We had our breakfast before sunrise. The hotel waiter politely accompanied us for our breakfast. Around 7am, our car set off.
Expenses of white granite greeted us when we reached Jaipur. It is said that the granite used to build Taj Mahal came from here. The entire journey was perilous, with near-accidents with goods-laden lorries and granite-laden camels.
We traveled along the only expressway that connects Rajasthan’s second biggest city to the provincial capital. This is also the first expressway that I had seen since stepping foot in India. The road was wide but difficult to travel on as great trucks often whizzed impatiently on it. The speed limit here is the same as Singapore's (90km/h). What shocked me was that some trucks actually traveled against the traffic!
When we reached Jaipur, I started feeling the crowded heartbeat of a large city. We took immense effort to squeeze our way to our hotel.
This was a traditional 4 star hotel called Clarks Amer. Ten storeys high, it looked old but the interiors were ok. The bedrooms were passable.
We had our grandest lunch in our entire tour of India here, but their mineral water cost 120rupees (around S$5). It is better to bring our own drinking water, which the staffs do not object to. There are also no cess charges. To me, that is India’s greatest feature.
In the afternoon we visited Jantar Mantar (JM), an ancient metrological station and Hawa Mahal, the Palace of Winds, but we were caught in a traffic jam. It was around 3 plus when we reached JM. The guide told us there was insufficient time to visit Hawa Mahal, so I chose JM. Built in the 18th century, JM was built by order of King Jai Singh. There were intricately designed sundials, moondials and astrological viewing stations inside. JM is currently undergoing expansion works. After dalling for around an hour, I reluctantly left the JM. I spent 200 rupees to purchase an album on JM and it was worth every cent. We moved on to Amber Fort where we saw the condensed version of the Great Wall of China and many excellent collections and designs. Halfway through, we saw a palace look-alike immersed in water. Perhaps they did not get their feng shui seen to prior to works!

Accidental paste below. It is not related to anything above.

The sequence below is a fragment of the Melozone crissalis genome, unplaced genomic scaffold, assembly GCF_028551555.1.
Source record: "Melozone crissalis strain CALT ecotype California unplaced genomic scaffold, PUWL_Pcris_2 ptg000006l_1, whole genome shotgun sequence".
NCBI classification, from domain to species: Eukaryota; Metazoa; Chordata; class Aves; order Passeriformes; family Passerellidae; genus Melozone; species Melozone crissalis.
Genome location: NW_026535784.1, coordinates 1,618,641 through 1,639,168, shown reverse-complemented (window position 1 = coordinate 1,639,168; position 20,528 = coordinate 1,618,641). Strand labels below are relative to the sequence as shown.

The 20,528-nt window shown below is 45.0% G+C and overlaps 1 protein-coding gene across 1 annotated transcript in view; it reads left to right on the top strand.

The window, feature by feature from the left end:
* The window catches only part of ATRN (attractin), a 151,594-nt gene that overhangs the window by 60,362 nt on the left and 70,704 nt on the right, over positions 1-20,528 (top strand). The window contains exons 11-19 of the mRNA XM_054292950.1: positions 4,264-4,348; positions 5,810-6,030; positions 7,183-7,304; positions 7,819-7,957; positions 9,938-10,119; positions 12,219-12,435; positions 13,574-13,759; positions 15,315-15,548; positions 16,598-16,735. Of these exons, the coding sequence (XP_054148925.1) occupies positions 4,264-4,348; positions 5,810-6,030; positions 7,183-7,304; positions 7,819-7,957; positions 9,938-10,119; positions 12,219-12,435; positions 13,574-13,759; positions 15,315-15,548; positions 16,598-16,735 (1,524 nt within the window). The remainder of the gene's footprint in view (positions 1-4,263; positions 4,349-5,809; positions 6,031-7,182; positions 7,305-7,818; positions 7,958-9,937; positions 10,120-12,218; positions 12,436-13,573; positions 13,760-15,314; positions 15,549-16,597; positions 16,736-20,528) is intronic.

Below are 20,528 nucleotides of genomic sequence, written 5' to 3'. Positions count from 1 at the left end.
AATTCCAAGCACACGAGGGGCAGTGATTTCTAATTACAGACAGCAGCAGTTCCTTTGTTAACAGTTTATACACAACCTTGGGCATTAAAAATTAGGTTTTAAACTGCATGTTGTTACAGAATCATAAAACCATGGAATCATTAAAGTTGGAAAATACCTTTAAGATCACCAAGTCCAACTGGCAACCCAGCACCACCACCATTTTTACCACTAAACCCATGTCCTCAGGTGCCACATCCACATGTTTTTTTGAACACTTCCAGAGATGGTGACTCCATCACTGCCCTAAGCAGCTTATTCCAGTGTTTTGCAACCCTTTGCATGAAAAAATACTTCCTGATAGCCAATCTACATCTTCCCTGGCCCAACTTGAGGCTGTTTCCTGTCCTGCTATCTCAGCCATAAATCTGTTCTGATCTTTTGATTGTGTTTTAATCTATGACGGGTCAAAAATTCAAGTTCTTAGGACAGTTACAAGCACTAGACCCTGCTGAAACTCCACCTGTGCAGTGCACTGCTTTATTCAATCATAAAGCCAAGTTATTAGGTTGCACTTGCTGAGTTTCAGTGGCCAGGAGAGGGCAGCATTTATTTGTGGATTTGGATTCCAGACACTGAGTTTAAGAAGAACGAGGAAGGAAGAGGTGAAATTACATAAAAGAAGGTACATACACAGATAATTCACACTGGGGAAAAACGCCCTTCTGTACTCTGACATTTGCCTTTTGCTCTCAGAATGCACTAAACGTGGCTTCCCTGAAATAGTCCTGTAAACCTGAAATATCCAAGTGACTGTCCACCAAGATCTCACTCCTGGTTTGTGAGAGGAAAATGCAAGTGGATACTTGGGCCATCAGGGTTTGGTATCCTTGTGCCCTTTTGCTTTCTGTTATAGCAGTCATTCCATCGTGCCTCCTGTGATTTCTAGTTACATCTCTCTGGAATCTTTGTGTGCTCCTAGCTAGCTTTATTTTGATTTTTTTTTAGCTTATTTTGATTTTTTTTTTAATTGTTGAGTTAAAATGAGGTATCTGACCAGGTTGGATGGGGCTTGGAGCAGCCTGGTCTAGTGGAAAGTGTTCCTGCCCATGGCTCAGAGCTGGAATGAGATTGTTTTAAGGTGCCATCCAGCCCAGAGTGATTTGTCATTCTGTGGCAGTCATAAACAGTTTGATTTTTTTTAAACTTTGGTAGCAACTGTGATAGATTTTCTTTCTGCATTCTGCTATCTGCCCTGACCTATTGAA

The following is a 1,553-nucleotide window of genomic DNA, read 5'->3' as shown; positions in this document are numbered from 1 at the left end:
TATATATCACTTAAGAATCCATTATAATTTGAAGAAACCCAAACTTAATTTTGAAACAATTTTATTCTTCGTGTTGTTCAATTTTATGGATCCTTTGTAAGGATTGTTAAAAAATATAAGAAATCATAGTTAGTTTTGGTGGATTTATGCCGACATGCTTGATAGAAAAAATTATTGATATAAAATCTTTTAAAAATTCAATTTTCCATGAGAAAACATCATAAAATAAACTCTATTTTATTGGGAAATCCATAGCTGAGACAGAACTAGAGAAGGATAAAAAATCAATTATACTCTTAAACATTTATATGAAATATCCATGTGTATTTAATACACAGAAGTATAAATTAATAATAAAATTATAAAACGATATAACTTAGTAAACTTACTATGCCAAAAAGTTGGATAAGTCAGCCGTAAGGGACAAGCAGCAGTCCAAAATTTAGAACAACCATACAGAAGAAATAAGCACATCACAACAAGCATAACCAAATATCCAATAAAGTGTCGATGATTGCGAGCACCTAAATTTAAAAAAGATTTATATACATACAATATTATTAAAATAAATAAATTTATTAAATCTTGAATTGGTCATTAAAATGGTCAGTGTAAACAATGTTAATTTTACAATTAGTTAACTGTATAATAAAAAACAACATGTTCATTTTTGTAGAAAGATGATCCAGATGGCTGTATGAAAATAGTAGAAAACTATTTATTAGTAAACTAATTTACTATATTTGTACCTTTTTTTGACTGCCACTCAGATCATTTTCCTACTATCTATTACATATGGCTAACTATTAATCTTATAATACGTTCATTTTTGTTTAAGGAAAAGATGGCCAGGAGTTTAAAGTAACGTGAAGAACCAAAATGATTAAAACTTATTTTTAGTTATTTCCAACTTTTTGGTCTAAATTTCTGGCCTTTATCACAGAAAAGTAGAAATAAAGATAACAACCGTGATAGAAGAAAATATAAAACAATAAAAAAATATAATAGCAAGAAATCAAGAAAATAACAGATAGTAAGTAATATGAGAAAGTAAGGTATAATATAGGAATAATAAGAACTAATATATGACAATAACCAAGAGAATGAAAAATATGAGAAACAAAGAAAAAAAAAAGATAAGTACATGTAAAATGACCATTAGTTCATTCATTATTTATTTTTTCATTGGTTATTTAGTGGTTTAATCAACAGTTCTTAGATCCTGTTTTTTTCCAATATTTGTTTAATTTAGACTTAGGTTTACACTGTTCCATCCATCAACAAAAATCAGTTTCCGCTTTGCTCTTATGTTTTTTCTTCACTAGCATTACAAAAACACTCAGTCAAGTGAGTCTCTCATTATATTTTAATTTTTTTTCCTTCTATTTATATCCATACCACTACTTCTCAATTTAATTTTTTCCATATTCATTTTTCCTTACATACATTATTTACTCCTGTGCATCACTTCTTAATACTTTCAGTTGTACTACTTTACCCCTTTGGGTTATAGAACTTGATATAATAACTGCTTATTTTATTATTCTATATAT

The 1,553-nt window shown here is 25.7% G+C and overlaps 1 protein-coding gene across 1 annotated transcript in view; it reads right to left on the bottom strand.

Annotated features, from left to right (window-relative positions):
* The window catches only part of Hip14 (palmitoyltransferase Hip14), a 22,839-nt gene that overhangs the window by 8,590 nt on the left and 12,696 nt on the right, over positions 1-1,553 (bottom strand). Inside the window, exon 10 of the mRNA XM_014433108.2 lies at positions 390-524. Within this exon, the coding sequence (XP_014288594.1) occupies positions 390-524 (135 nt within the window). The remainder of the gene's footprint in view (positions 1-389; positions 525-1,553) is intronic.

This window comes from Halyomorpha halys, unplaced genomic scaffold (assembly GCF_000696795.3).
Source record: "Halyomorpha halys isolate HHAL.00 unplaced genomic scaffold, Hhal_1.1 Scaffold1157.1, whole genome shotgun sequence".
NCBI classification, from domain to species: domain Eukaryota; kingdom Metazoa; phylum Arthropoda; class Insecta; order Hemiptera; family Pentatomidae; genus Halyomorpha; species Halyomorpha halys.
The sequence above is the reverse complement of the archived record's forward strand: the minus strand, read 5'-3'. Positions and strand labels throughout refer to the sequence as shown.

I asked the tour guide whether any consultants were engaged before building the palace. He said yes. Indian feng shui stresses on the mutual coordination between heaven, earth, wind and water. Interesting!
After that we visited a gem factory and a shopping mall. I had intended to go on a shopping spree, but Jaipur is really too messy. The merchandise here, especially the gems, are really excellent, but they are priced in US$. I found them a little pricey and dropped my intention to purchase two pendants made up of multi-colored gems.
Jaipur may be Rajasthan's capital, but traffic is horrendous and the market square is like a kaleidoscope. If u want to take a good stroll here, it can last you a few days. Many tai-tais of the rich and famous love to come jewellery-shopping here. It is said that many branded jewellery are designed here.
This city is a maze of a mess. The tour agency failed to give us a proper tour of the place. Setting off at 6am, lunch and tour at 2pm, by 6pm I was a dead dog. In the end we returned to the hotel to rest.
I felt secure only when I reached the hotel. India's hotels are scrupulously clean and with no odours. They are of international standards.